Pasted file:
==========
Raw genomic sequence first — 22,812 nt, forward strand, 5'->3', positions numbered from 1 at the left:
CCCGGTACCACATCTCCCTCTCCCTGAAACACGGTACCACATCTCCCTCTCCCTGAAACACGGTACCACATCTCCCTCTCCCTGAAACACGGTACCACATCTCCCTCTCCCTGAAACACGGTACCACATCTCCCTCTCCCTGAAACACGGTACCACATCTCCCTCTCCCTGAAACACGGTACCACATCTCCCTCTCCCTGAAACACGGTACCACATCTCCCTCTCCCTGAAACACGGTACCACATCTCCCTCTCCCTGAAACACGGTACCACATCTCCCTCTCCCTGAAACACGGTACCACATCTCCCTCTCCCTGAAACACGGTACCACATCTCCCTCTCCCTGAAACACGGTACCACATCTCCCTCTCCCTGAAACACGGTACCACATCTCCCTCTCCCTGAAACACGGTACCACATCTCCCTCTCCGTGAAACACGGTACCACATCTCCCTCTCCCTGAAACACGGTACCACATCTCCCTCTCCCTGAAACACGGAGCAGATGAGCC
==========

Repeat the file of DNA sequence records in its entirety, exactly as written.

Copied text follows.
Raw genomic sequence first — 22,812 nt, forward strand, 5'->3', positions numbered from 1 at the left:
CCCGGTACCACATCTCCCTCTCCCTGAAACACGGTACCACATCTCCCTCTCCCTGAAACACGGTACCACATCTCCCTCTCCCTGAAACACGGTACCACATCTCCCTCTCCCTGAAACACGGTACCACATCTCCCTCTCCCTGAAACACGGTACCACATCTCCCTCTCCCTGAAACACGGTACCACATCTCCCTCTCCCTGAAACACGGTACCACATCTCCCTCTCCCTGAAACACGGTACCACATCTCCCTCTCCCTGAAACACGGTACCACATCTCCCTCTCCCTGAAACACGGTACCACATCTCCCTCTCCCTGAAACACGGTACCACATCTCCCTCTCCCTGAAACACGGTACCACATCTCCCTCTCCCTGAAACACGGTACCACATCTCCCTCTCCCTGAAACACGGTACCACATCTCCCTCTCCGTGAAACACGGTACCACATCTCCCTCTCCCTGAAACACGGTACCACATCTCCCTCTCCCTGAAACACGGAGCAGATGAGCC